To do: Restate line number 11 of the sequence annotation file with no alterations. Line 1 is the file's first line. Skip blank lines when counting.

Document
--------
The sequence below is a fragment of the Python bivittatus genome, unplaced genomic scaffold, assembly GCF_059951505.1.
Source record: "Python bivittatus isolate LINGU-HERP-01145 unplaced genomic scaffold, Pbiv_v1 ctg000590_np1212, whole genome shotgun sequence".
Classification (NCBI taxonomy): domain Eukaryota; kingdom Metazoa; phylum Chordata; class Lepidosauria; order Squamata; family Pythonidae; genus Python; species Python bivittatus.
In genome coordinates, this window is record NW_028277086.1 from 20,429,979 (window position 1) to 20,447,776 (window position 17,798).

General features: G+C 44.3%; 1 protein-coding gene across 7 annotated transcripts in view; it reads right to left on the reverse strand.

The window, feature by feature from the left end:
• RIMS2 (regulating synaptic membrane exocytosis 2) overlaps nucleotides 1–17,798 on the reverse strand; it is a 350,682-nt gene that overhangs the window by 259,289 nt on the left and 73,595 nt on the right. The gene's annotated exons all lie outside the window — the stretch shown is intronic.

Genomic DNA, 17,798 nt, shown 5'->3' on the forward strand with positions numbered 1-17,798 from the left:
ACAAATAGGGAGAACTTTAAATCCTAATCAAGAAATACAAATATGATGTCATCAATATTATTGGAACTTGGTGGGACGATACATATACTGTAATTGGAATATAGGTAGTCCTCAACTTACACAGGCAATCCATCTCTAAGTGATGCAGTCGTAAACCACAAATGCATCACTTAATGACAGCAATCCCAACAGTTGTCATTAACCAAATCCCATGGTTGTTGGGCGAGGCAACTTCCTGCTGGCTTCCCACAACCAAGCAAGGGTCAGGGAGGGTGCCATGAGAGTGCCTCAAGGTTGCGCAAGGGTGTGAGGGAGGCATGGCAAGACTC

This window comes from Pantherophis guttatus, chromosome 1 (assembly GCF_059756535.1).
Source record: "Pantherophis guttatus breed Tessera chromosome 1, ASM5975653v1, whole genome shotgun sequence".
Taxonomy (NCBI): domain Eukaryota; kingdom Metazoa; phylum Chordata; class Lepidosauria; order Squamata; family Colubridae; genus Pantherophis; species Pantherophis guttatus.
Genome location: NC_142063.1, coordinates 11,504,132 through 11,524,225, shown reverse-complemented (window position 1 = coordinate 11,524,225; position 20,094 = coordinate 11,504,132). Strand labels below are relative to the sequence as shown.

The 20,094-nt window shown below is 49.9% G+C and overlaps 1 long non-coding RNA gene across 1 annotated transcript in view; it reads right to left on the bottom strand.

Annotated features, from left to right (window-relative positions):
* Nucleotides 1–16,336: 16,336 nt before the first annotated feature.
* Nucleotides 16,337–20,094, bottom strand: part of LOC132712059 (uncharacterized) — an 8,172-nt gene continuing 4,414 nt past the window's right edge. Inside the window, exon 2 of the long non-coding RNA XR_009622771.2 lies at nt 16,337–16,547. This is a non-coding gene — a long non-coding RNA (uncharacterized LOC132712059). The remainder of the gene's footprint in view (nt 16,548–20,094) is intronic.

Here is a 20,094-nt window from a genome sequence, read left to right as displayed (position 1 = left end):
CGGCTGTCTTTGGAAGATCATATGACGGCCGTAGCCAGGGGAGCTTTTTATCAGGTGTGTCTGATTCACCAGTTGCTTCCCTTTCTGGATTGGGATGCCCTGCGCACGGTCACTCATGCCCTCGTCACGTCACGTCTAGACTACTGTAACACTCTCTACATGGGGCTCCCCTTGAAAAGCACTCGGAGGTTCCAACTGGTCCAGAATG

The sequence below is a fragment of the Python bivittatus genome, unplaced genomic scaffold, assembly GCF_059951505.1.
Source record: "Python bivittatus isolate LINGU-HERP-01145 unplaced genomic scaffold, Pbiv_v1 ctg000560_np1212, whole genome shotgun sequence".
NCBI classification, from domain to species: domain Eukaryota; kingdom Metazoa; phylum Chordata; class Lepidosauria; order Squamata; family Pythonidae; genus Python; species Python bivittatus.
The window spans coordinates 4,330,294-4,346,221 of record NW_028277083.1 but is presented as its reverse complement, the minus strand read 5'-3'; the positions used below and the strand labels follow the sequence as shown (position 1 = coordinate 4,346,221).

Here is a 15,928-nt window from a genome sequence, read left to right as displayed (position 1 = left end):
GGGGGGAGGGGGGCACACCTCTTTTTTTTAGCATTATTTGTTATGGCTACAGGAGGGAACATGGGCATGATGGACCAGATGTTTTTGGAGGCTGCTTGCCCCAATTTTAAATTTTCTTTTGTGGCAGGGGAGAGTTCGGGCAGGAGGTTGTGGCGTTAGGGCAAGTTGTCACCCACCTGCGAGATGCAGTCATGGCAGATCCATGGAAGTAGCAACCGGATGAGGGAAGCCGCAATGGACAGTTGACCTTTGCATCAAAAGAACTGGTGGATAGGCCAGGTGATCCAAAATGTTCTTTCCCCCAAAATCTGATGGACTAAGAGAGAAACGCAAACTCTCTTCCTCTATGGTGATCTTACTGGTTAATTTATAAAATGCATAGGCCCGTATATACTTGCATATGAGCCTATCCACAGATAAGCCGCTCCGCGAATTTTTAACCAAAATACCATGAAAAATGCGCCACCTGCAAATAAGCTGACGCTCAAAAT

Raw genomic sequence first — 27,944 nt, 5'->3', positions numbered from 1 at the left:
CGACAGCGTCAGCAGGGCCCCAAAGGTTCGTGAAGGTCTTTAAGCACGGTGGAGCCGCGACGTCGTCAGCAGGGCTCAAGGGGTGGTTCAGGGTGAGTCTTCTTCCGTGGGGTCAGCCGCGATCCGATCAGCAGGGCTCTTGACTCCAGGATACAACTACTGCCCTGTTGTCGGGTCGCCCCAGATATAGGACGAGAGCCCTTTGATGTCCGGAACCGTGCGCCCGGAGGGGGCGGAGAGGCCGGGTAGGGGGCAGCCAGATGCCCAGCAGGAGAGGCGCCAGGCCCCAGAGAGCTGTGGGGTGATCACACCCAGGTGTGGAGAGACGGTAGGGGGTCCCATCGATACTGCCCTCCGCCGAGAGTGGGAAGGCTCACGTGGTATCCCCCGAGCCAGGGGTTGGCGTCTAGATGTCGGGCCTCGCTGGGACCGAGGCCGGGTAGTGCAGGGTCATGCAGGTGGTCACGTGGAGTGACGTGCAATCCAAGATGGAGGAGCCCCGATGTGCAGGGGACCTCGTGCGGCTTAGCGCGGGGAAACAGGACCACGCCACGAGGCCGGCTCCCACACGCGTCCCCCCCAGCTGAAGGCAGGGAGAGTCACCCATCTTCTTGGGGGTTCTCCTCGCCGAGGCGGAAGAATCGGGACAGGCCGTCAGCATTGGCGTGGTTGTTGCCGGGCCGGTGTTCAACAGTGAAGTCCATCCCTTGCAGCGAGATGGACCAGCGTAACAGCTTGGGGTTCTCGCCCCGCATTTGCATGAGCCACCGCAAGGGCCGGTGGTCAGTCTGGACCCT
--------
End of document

Source record: "Pantherophis guttatus breed Tessera chromosome 1, ASM5975653v1, whole genome shotgun sequence".